The first thing most people ask when Ben Page happens to mention he has just recently returned from a three-year bike ride, which took him from the tip of South America via the Canadian Arctic to his front door in Heptonstall, is “Why?”
When he first saddled up in 2014, having just graduated from university, he would have told you it was cheaper than backpacking around the world and besides it was a way of seeing places not on the usual tourist trail.
Now back in England and having had time to reflect a little on the epic ride which took him to some of the most remote parts of the world, he gives a different answer. “It made me feel small and sometimes it’s important to feel small, important to feel a sense of yourself in this great big world,” he says.
Now 24, when Ben left home he didn’t have a route planned or a checklist of must-see places that he had to stick to. What he did have was laptop and a camera to record his adventures and £9,000 in the bank. “That might not seem like a lot of money to most people,” says Ben. “But I reckoned that the kind of places I would be travelling to I could easily survive on £5 a day. “I had a tent, I had a bike, so I didn’t need accommodation and I didn’t need transport. All I needed was food.”
The highlights of his trip, which saw him clock up 40,000 miles, included the dramatic scenery of Mongolia, the Caucasus Mountains of Georgia and the vast desert plains of the Sahara. It all sounds idyllic and for the most part it was, but it wouldn’t have been a proper odyssey without a few hairy chapters. For Ben, most of those came in the month-long stretch which saw him navigate the icy tracks of the Canadian Yukon.
It’s a chapter of his journey that he has recently turned into a film, The Frozen Road, which is being screened at Leeds Town Hall next week as part of the Banff Mountain Film Festival. The film opens with Ben adjusting to life surrounded by what he calls “the great white silence”, a quiet which was punctured only by the rumbling of the ice packs.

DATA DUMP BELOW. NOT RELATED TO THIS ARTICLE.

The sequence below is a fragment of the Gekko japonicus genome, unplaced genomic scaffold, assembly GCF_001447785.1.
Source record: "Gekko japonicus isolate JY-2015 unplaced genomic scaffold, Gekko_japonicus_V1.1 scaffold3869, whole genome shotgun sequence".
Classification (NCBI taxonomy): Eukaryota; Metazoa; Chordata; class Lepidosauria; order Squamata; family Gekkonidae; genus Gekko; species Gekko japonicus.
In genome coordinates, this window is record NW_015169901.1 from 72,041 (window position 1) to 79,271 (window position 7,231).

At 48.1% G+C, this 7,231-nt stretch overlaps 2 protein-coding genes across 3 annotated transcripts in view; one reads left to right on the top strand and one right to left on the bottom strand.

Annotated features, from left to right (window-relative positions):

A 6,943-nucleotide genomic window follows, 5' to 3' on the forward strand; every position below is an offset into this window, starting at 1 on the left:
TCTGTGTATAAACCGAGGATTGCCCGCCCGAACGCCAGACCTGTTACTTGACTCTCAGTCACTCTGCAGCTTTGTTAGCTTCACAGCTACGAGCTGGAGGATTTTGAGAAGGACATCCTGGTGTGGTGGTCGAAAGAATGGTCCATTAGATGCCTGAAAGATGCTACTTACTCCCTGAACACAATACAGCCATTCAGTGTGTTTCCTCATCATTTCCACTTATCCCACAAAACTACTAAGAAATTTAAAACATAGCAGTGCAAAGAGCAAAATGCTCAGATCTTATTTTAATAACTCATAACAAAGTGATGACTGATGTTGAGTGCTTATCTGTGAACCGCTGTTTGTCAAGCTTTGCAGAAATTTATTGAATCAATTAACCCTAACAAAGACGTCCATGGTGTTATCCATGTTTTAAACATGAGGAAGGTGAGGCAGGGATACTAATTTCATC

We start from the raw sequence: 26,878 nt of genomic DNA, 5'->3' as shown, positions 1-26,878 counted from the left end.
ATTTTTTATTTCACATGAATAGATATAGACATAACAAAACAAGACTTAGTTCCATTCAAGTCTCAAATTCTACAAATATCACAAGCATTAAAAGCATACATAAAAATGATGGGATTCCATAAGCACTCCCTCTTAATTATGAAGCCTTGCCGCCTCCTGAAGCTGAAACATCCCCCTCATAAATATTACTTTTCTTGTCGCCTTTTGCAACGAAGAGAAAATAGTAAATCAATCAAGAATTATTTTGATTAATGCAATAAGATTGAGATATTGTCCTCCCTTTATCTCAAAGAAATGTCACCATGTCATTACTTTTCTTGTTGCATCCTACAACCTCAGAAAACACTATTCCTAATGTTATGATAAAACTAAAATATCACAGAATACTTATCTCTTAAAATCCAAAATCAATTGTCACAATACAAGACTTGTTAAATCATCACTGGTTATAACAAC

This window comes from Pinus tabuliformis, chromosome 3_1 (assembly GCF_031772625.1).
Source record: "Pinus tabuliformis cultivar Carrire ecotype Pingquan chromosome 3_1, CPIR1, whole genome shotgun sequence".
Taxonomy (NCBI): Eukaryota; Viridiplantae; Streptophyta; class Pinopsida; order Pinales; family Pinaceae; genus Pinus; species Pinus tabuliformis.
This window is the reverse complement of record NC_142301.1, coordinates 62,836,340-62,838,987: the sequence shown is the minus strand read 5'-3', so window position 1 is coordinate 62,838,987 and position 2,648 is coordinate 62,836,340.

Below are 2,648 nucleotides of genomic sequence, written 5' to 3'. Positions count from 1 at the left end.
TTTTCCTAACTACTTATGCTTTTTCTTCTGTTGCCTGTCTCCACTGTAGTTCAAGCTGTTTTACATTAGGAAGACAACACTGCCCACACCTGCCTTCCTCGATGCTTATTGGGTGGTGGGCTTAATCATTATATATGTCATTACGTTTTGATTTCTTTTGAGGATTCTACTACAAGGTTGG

Stumbling across an empty log cabin, he lit a fire and, staring out onto the snowy horizon, it initially seemed quite romantic. However, when he decided to leave the Dempster Highway and the old gold rush trails, where he would occasionally be passed by a truck or a herd of caribou, for an even more remote trail, he soon found he wasn’t alone. “A couple of the locals in a settlement called Fort McPherson had told me they had spotted a pack of wolves a few days before. It was the wildest place I had ever been, but despite the warnings I set off anyway.”
Any bravado soon disappeared when he was staring ahead at an empty landscape knowing he had almost 40 miles of icy wilderness to cover before hitting the next small town. When a storm, forecast for a few days later, arrived early, it resulted in a scene in The Frozen Road reminiscent of The Blair Witch Project.
In his tent, his face illuminated by the light of the torch, Ben began to question why and how he had found himself miles from anywhere, battling temperatures of almost -40C and with the very real prospect that come the next morning he might have been eaten by a pack of wolves. “It had been a long winter and I knew they would be hungry and I was a very accessible source of food. I did shed a few tears and there were times when despite the best pep talks I gave myself I found it really hard to be positive. I knew that if the worst happened no one would know where I was and there was every chance I might never be found. I mean, it was madness really.”
Aside from a small amount of frostbite on his face due to exposure to the Arctic temperatures, Ben escaped unscathed and finally made it home last September, arriving, as he had set off, on his bike. “I’d imagined riding back down my street with family and friends outside cheering me on and, to be honest, that’s exactly how it was. I had been ready to come back and it felt good. I had a cup or tea and a slice of toast. Toast was the one thing I had missed, I’d missed the crunch.” It was also confirmation of what his three years on the road had already taught him – sometimes in life, it’s the simple things that are the best.
The Frozen Road, Banff Mountain Film Festival, Leeds Town Hall, February 8&9.